Sermon preached in the Carmel Mayerling, Easter Sunday, 2015.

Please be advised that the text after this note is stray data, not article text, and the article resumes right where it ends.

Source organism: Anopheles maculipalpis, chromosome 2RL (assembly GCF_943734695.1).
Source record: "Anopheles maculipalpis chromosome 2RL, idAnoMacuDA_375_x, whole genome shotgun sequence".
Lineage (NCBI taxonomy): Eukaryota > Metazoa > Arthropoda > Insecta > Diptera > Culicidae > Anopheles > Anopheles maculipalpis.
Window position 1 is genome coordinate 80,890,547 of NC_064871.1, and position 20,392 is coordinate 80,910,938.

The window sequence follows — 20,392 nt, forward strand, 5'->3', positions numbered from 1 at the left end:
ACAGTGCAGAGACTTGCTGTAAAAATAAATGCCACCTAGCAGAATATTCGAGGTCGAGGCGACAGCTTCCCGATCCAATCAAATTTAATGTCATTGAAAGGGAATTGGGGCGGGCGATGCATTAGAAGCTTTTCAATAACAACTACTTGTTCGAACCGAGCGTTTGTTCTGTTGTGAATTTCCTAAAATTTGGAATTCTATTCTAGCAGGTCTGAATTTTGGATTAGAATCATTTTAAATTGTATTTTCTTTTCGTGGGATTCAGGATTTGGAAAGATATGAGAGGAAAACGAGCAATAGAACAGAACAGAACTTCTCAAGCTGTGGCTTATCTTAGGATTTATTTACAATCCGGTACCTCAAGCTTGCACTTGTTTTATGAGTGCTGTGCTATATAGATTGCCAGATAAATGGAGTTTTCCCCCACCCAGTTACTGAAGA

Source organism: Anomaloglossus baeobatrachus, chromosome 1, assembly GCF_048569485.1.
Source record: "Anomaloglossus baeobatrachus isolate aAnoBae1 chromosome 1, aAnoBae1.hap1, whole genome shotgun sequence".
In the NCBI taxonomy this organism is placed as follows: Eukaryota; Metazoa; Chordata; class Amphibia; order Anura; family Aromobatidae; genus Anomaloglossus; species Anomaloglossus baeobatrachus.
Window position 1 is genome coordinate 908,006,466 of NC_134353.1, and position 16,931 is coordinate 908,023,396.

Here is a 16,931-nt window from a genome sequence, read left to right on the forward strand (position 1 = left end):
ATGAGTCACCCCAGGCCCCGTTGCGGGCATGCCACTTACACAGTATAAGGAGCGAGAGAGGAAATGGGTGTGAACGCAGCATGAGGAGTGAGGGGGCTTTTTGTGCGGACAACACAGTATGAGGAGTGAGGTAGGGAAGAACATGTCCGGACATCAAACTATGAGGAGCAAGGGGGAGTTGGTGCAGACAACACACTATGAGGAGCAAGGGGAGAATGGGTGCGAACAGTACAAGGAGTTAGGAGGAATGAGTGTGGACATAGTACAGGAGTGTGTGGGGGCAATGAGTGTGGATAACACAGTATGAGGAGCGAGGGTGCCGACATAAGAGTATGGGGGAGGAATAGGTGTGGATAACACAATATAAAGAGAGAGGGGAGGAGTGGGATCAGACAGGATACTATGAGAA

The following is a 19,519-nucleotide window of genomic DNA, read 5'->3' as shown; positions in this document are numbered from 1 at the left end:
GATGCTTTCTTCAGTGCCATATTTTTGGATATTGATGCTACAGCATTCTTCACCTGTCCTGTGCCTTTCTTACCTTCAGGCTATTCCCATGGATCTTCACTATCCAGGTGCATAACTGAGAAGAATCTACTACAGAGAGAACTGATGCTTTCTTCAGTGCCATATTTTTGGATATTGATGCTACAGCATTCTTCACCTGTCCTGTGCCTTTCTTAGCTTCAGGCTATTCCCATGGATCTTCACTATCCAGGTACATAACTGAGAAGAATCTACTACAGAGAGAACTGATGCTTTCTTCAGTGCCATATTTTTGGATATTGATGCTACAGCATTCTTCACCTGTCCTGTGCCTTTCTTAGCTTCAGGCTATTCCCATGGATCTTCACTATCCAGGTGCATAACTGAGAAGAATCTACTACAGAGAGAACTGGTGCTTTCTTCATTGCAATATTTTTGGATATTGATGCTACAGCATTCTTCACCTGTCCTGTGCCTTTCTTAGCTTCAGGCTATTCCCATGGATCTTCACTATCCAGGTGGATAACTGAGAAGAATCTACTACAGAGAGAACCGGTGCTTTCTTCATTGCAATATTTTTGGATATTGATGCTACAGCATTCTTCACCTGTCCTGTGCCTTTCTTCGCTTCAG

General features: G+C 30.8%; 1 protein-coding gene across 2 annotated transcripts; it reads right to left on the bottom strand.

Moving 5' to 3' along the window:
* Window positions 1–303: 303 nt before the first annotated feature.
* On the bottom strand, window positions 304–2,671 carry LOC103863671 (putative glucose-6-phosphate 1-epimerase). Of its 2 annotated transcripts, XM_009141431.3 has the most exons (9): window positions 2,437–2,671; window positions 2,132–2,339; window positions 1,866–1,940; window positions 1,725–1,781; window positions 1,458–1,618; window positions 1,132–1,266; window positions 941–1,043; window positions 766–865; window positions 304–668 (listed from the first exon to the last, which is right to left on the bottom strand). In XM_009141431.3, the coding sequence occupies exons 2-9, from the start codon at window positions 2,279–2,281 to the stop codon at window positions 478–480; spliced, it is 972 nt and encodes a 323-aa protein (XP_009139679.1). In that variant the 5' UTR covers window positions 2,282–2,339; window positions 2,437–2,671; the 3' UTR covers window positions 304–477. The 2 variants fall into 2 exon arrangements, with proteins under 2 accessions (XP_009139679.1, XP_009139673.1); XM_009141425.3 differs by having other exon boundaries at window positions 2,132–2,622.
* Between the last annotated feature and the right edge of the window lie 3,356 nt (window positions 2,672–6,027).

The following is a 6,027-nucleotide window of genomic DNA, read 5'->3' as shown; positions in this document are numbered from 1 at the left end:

The heathen tribes that lived here in central Europe before the coming of Christianity thought that human life was ultimately doomed. In the end cold and darkness would win. For a time light a space of light and order could be defended against the forces of chaos, the monsters of the dark, but in the end evil would win out. The sun that warms this earth would be eaten by a great wolf. “Then the other wolf shall seize the moon, and he also shall work great ruin; the stars shall vanish from the heavens. Then shall come to pass these tidings also: all the earth shall tremble so, and the crags, that trees shall be torn up from the earth, and the crags fall to ruin; and all fetters and bonds shall be broken and rent.” At last, the land would sink into the chaotic floods of the sea. Perhaps though the land would rise again, and the whole story will repeat itself. (A story reminiscent of some current theories). The nomadic tribes of the ancient Levant, among whom the patriarchs lived, are supposed to have had similar ideas.[1] For them too the world was a chaotic wasteland, a desert in which demons of the dark wandered about ready to kill. Human life had to be defended against the powers of darkness. It is thought that at the first full moon of spring there was a feast of new year in which human life was to be begun a new. The tents were surrounded with a circle of lamb blood to protect them, from the terrors of the night.